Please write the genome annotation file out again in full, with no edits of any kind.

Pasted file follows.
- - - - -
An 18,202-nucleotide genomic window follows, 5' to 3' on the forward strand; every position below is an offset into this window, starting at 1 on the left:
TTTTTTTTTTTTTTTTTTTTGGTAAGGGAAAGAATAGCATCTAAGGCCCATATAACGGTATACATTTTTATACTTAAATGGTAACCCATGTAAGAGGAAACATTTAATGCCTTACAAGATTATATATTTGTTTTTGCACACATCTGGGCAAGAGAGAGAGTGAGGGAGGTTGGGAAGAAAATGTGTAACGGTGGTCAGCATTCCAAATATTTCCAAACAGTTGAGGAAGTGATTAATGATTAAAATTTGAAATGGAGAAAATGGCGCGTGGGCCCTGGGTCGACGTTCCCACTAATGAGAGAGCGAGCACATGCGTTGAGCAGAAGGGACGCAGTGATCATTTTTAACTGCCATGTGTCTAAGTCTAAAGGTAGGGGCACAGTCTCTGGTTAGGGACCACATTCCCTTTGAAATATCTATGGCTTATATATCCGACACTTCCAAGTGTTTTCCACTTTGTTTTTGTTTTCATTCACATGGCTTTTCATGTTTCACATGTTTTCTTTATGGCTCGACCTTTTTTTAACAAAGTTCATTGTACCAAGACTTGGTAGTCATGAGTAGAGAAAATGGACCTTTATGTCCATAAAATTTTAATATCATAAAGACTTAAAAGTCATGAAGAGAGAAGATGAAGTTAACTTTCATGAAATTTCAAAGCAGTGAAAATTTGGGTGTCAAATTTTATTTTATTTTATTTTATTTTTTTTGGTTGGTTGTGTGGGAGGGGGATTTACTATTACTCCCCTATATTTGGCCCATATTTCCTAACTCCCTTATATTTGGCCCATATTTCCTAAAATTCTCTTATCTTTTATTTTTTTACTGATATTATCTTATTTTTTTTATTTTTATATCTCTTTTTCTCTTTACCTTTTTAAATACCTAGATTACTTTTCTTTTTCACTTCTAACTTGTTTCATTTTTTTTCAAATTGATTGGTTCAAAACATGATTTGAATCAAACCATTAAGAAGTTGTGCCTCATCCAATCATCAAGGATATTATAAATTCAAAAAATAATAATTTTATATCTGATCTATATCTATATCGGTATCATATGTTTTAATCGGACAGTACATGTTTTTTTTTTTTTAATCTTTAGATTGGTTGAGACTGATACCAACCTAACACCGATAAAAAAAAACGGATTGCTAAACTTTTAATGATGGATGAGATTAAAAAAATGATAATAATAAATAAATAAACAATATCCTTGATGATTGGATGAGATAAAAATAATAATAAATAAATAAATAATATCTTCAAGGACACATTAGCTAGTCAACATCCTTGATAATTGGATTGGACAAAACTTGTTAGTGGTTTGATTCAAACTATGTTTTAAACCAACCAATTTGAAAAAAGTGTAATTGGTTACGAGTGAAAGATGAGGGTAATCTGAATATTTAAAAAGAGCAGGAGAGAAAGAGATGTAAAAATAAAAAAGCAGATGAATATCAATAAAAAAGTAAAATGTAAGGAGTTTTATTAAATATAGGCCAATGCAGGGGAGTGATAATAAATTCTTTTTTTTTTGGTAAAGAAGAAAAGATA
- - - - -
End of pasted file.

An 18,202-nucleotide genomic window follows, 5' to 3' on the forward strand; every position below is an offset into this window, starting at 1 on the left:
TTTTTTTTTTTTTTTTTTTTGGTAAGGGAAAGAATAGCATCTAAGGCCCATATAACGGTATACATTTTTATACTTAAATGGTAACCCATGTAAGAGGAAACATTTAATGCCTTACAAGATTATATATTTGTTTTTGCACACATCTGGGCAAGAGAGAGAGTGAGGGAGGTTGGGAAGAAAATGTGTAACGGTGGTCAGCATTCCAAATATTTCCAAACAGTTGAGGAAGTGATTAATGATTAAAATTTGAAATGGAGAAAATGGCGCGTGGGCCCTGGGTCGACGTTCCCACTAATGAGAGAGCGAGCACATGCGTTGAGCAGAAGGGACGCAGTGATCATTTTTAACTGCCATGTGTCTAAGTCTAAAGGTAGGGGCACAGTCTCTGGTTAGGGACCACATTCCCTTTGAAATATCTATGGCTTATATATCCGACACTTCCAAGTGTTTTCCACTTTGTTTTTGTTTTCATTCACATGGCTTTTCATGTTTCACATGTTTTCTTTATGGCTCGACCTTTTTTTAACAAAGTTCATTGTACCAAGACTTGGTAGTCATGAGTAGAGAAAATGGACCTTTATGTCCATAAAATTTTAATATCATAAAGACTTAAAAGTCATGAAGAGAGAAGATGAAGTTAACTTTCATGAAATTTCAAAGCAGTGAAAATTTGGGTGTCAAATTTTATTTTATTTTATTTTATTTTTTTTGGTTGGTTGTGTGGGAGGGGGATTTACTATTACTCCCCTATATTTGGCCCATATTTCCTAACTCCCTTATATTTGGCCCATATTTCCTAAAATTCTCTTATCTTTTATTTTTTTACTGATATTATCTTATTTTTTTTATTTTTATATCTCTTTTTCTCTTTACCTTTTTAAATACCTAGATTACTTTTCTTTTTCACTTCTAACTTGTTTCATTTTTTTTCAAATTGATTGGTTCAAAACATGATTTGAATCAAACCATTAAGAAGTTGTGCCTCATCCAATCATCAAGGATATTATAAATTCAAAAAATAATAATTTTATATCTGATCTATATCTATATCGGTATCATATGTTTTAATCGGACAGTACATGTTTTTTTTTTTTTAATCTTTAGATTGGTTGAGACTGATACCAACCTAACACCGATAAAAAAAAACGGATTGCTAAACTTTTAATGATGGATGAGATTAAAAAAATGATAATAATAAATAAATAAACAATATCCTTGATGATTGGATGAGATAAAAATAATAATAAATAAATAAATAATATCTTCAAGGACACATTAGCTAGTCAACATCCTTGATAATTGGATTGGACAAAACTTGTTAGTGGTTTGATTCAAACTATGTTTTAAACCAACCAATTTGAAAAAAGTGTAATTGGTTACGAGTGAAAGATGAGGGTAATCTGAATATTTAAAAAGAGCAGGAGAGAAAGAGATGTAAAAATAAAAAAGCAGATGAATATCAATAAAAAAGTAAAATGTAAGGAGTTTTATTAAATATAGGCCAATGCAGGGGAGTGATAATAAATTCTTTTTTTTTTGGTAAAGAAGAAAAGATA